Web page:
A U.S. service member hugs a woman and child after returning from Afghanistan.
A U.S. soldier hugs his family after returning to the United States in December 2020 following his deployment in Afghanistan. John Moore/Getty Images

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The meeting of two Presidents (Ashraf Ghani and Joe Biden), June 25, 2021

Afghanistan’s President Ashraf Ghani arrives in Washington this week amid increasing reports of Taliban gains on the ground in Afghanistan and of sagging morale among Afghan security forces and citizens who are not aligned with the Taliban. It is crucial that Ghani’s visit produces concrete and convincing evidence of continuing U.S. support for the Afghan government and security forces. Such signals are urgently needed to counter the building fear and momentum in favor of the Taliban. Ghani and fellow anti-Taliban Afghans also have yet to unite in a coherent front to counter the Taliban’s moves. Managing this situation is a serious test for U.S. diplomacy. President Biden’s April 14 announcement of U.S. troop withdrawal promised continued U.S. diplomacy in support of finding peace as well as ongoing assistance for Afghanistan’s government and national defense and security forces.  One very important manifestation of this concern in the United States is the desire to protect Afghans who worked for the U.S. government from Taliban retribution. Several Congressional bills have been introduced to improve the slow and complex Special Immigrant Visa (SIV) process, which is designed to help such former U.S. government employees come to the United States. Advocacy groups are calling loudly for more urgent actions including evacuation to third countries of the tens of thousands of Afghan former U.S. employees and their family members. With the ongoing loss of Afghan districts to the Taliban, the calls for more rapid and radical means to get endangered Afghans out are gaining more support.  Latest news reports indicate the United States is preparing a plan to evacuate some endangered Afghans to a third country where they can safely be processed for a visa. It is unclear what numbers are being considered, where they would be taken, and who will be included and excluded. Very unfortunately, Afghans not eligible for the SIV process include those Afghans who have championed women’s rights, democracy, press freedom, rule of law and related themes during the years of the U.S. presence in Afghanistan. They have been targeted for assassinations in recent months and have good reason to fear should the Taliban return to power. International humanitarian organizations are also making contingency plans for dealing with expanded flows of internally displaced and refugee Afghans should the situation continue to deteriorate. A great deal thus rests on the signals coming out of Ghani’s one day visit to Washington.  The challenges and the potential costs of mismanaging the U.S. troop withdrawal remain immense for Afghanistan and for U.S. credibility.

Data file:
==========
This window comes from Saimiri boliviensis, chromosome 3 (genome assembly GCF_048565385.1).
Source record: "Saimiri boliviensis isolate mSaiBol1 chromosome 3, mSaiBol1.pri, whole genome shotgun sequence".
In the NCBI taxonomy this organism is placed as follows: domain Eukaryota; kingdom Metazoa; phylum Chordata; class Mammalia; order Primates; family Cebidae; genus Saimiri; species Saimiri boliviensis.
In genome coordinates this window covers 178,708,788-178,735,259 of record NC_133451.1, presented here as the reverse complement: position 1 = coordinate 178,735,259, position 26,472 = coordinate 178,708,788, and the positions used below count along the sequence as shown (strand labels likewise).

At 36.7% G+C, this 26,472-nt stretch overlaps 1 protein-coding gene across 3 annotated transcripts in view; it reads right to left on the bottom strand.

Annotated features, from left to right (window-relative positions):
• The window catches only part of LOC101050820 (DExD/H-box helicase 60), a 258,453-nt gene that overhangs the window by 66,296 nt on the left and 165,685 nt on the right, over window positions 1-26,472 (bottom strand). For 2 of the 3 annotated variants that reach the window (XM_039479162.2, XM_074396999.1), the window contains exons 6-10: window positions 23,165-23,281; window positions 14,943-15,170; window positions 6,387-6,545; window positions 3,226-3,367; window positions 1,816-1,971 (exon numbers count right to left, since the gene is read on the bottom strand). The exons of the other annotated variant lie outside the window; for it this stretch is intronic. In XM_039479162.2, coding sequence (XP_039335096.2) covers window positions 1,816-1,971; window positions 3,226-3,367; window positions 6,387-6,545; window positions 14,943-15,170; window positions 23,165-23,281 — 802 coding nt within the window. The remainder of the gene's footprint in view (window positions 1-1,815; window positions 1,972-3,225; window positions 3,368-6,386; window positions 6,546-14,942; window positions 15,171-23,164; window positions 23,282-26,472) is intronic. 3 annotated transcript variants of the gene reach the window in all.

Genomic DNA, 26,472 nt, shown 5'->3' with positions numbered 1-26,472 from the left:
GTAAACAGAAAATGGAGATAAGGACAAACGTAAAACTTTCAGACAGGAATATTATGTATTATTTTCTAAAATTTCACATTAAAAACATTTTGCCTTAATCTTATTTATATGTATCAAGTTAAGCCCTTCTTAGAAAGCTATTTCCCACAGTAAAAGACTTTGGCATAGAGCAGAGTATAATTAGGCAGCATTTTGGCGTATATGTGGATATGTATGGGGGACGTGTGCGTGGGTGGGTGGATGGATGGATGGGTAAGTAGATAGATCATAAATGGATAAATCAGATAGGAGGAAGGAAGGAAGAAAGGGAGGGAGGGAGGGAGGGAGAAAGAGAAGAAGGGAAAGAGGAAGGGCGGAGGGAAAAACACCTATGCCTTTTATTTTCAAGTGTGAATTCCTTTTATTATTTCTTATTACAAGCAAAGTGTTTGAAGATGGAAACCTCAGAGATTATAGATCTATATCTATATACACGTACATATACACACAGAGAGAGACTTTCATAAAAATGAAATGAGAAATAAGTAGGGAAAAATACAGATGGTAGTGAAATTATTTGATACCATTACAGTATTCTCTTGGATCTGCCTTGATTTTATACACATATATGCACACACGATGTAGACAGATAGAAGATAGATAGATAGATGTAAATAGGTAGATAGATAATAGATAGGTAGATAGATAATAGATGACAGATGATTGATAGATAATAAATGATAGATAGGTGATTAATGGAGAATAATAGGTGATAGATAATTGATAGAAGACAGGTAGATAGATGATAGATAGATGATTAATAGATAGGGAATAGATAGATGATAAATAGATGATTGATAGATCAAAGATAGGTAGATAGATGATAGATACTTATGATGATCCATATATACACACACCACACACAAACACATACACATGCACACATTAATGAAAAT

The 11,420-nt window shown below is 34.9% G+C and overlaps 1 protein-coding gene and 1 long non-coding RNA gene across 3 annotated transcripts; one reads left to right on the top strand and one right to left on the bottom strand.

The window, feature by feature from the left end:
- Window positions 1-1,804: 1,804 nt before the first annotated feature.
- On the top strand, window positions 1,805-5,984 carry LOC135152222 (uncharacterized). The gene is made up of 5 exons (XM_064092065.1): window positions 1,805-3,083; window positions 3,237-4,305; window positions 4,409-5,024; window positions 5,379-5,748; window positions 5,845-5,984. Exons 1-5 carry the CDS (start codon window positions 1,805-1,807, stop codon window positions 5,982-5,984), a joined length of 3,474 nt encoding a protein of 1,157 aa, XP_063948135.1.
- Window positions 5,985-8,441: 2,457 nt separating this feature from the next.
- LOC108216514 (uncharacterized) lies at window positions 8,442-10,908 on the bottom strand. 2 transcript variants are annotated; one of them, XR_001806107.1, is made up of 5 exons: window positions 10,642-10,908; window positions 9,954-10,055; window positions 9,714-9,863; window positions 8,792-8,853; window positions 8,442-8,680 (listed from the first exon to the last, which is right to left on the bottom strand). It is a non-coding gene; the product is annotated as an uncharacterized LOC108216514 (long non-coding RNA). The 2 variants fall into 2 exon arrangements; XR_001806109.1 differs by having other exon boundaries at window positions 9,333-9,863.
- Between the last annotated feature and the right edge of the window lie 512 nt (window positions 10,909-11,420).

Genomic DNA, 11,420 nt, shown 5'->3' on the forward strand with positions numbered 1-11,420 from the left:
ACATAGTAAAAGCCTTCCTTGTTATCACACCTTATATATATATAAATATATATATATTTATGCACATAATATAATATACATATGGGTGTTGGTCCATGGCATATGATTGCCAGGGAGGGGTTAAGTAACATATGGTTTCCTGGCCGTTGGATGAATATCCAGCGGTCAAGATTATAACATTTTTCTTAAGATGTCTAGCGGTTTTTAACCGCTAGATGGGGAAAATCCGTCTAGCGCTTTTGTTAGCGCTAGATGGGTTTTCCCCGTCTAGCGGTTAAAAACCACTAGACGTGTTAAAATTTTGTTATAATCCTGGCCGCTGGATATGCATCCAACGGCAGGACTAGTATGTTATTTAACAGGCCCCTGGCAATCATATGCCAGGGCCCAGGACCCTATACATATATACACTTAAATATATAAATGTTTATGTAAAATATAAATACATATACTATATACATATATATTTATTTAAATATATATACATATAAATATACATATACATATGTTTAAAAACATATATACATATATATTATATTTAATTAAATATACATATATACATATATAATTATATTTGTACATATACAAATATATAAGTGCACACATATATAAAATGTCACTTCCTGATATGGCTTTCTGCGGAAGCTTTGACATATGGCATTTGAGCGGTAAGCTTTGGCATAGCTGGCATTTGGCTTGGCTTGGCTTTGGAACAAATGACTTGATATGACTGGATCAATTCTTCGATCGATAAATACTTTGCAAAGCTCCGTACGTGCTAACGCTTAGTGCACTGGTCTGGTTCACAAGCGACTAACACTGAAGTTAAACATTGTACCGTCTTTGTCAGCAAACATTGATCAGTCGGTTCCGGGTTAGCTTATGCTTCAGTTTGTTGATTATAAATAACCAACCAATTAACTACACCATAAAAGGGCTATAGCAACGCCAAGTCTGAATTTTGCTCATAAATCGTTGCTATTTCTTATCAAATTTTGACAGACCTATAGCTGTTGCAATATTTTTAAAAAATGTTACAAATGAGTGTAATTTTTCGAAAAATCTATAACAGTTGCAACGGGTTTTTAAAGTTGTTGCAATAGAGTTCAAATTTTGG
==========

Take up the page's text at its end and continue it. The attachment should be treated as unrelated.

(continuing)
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Afghanistan is not a safe country, if you go to work there is no hope for coming back home alive. Anytime anywhere could an explosion happen. America should help those Afghans who worked for the U.S. government from Taliban retribution. Most of them lost their loved once in this way, they faced many threats from Taliban and even their neighbors. Joe Biden made it clear that the Afghanistan’s fate will now be in hands of it’s people. Afghans will now have to decide their future, what they want. To my opinion, the Civil war continues and the people will continue  to refuge to other countries, like the end of 2015. The SIV (Special Immigrant Visa) project is a very good way to help those Afghans who worked for American, but I hope they can be all eligible for this project. No one can guarantee their lives in Afghanistan.